People v. Krebs

Annotate this Case
[Crim. No. 8274. In Bank. Mar. 30, 1965.]

THE PEOPLE, Plaintiff and Respondent, v. MELVIN KREBS, Defendant and Appellant.

COUNSEL

Frank C. Morales, under appointment by the Supreme Court, for Defendant and Appellant.

Thomas C. Lynch, Attorney General, William E. James, Assistant Attorney General, and Gordon Ringer, Deputy Attorney General, for Plaintiff and Respondent.

OPINION

PETERS, J.

Defendant seeks relief from his default in failing to file his notice of appeal in a criminal case within the [62 Cal. 2d 585] 10-day limit specified by rule 31(a) of the California Rules of Court. That rule provides for relief from default in a proper case. [1] In determining whether such relief should be granted it is now settled law that the rule should be liberally construed to protect the right of appeal where reasonably possible, and to that end doubts should be resolved in favor of the defendant. (See review of cases in People v. Curry, ante, p. 207 [42 Cal. Rptr. 17, 397 P.2d 1009]; see also In re Notz, ante, p. 423 [42 Cal. Rptr. 321, 398 P.2d 593].) [2] It is also settled that, absent grounds of waiver or estoppel, the defendant is entitled to relief where he requests his trial counsel, within the 10-day period, to appeal, and the attorney does not do so, even though the attorney makes no express promise to appeal. (People v. Curry, supra, ante, p. 207.)

[3] This is such a case. The referee appointed by this court to ascertain the facts, the Honorable Thomas P. White, Retired Associate Justice of the California Supreme Court, on competent and sufficient evidence found that defendant requested his counsel to appeal, and that counsel by his actions led defendant reasonably to believe that a notice of appeal would be filed. The referee has recommended that relief be granted. With commendable fairness the deputy attorney general representing the interests of the state concedes that the findings are supported, and that under the rule of the Curry case, supra, defendant is entitled to relief. The basic findings are not only supported but are based on practically uncontradicted testimony. They are adopted as the findings of this court.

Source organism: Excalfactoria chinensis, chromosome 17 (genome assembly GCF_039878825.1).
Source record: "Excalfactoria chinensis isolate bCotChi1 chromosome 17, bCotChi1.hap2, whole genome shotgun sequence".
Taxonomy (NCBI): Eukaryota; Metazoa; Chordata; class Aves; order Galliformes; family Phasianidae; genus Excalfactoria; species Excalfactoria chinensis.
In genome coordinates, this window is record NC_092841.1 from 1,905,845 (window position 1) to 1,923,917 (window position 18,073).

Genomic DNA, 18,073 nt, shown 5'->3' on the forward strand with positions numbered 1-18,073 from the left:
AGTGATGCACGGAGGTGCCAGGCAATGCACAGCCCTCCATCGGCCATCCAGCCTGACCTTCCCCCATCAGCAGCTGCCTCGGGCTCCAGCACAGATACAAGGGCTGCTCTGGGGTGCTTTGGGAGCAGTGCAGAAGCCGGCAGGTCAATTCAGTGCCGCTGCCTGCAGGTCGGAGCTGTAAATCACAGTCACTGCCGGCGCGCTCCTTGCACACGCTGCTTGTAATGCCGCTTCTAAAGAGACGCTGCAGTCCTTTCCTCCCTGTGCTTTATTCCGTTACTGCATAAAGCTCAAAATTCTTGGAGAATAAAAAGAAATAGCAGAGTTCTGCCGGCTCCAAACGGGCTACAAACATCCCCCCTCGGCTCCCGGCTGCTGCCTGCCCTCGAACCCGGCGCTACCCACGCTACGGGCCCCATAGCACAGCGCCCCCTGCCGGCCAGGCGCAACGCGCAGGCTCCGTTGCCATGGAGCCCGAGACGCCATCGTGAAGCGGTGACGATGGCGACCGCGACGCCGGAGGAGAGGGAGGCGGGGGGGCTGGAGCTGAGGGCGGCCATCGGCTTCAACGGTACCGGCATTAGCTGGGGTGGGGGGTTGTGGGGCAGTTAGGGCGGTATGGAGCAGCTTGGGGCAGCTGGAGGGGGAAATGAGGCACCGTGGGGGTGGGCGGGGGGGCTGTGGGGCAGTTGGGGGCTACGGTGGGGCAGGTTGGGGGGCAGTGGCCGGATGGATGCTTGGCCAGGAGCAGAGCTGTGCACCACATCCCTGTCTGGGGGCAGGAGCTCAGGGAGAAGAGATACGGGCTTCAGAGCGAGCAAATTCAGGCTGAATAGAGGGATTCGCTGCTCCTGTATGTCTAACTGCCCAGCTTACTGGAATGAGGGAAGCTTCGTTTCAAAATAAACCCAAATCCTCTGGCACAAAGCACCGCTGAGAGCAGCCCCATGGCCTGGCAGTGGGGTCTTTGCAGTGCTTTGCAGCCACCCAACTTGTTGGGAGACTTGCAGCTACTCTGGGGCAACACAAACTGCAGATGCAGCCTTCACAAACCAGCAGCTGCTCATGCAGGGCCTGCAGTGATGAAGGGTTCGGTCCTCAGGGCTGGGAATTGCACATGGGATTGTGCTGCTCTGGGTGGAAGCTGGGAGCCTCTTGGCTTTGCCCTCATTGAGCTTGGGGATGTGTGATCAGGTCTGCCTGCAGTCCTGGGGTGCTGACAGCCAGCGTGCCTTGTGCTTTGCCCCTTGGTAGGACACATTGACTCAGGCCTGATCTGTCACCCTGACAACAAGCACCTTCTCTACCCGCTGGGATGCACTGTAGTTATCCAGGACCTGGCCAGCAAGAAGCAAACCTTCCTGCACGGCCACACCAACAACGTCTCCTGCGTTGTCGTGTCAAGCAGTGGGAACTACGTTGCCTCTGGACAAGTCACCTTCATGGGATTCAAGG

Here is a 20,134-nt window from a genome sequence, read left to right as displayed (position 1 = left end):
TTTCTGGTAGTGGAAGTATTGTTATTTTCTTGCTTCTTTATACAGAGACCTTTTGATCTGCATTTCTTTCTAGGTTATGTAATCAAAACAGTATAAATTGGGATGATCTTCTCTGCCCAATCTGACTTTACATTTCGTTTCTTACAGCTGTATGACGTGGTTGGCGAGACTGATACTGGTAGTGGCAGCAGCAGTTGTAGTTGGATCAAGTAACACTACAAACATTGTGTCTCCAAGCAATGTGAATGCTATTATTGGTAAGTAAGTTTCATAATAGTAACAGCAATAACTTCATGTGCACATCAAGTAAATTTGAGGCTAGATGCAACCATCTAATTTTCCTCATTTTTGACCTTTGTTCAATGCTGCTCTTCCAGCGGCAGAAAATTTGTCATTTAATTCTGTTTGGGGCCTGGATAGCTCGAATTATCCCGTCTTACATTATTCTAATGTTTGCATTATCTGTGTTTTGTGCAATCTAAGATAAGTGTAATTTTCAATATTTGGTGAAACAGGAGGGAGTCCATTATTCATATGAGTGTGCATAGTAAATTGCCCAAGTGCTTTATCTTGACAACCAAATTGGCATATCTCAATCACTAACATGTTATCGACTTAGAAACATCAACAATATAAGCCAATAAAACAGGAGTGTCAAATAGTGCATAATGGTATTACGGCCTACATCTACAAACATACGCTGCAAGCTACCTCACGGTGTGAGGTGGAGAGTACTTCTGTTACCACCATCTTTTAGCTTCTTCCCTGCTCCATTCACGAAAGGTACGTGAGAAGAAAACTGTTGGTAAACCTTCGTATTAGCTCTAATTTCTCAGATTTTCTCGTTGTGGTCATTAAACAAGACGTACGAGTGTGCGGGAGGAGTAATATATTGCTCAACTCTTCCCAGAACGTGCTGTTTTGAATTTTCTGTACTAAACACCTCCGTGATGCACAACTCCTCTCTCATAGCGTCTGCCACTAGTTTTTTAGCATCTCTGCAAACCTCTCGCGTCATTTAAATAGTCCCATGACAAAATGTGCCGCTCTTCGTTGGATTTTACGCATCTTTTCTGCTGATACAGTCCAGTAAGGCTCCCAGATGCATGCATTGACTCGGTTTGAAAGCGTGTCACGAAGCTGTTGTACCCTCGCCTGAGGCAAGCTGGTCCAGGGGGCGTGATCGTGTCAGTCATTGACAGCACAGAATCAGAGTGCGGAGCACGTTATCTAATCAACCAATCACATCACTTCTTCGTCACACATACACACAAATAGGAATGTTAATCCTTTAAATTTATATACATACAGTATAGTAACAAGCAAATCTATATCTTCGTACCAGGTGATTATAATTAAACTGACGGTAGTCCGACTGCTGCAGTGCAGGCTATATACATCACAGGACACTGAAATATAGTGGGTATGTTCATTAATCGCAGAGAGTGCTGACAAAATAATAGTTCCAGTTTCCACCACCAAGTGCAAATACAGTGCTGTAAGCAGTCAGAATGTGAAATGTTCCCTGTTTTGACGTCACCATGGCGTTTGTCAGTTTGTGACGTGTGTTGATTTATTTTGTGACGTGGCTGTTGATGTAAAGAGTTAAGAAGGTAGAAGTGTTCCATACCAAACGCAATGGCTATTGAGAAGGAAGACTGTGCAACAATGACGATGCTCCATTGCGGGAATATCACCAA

In view of the concession of the deputy attorney general the facts need not be set forth at any length. Defendant was convicted of a felony in San Bernardino County. When the jury returned its verdict, and later when defendant was sentenced, he clearly announced to his trial counsel that he desired to appeal. Although counsel did not expressly promise to appeal, by his actions he reasonably led defendant to believe a notice of appeal would be filed. The correspondence between defendant and his counsel and between defendant and the courts, all within the 10-day period, clearly indicates defendant believed that such a notice of appeal would be or had been filed. Upon learning that the notice of appeal had not been filed this petition for relief was filed shortly after the 10-day period had elapsed. There is no basis for a waiver or estoppel, and none is urged. Under such circumstances relief should be granted. [62 Cal. 2d 586]

Defendant's application for relief under rule 31(a) is granted. The Clerk of the Superior Court of San Bernardino County is directed to file the notice of appeal that was tendered to him, and to proceed with the preparation of the record on appeal.

Traynor, C. J., McComb, J., Tobriner, J., Peek, J., Mosk, J., and Burke, J., concurred.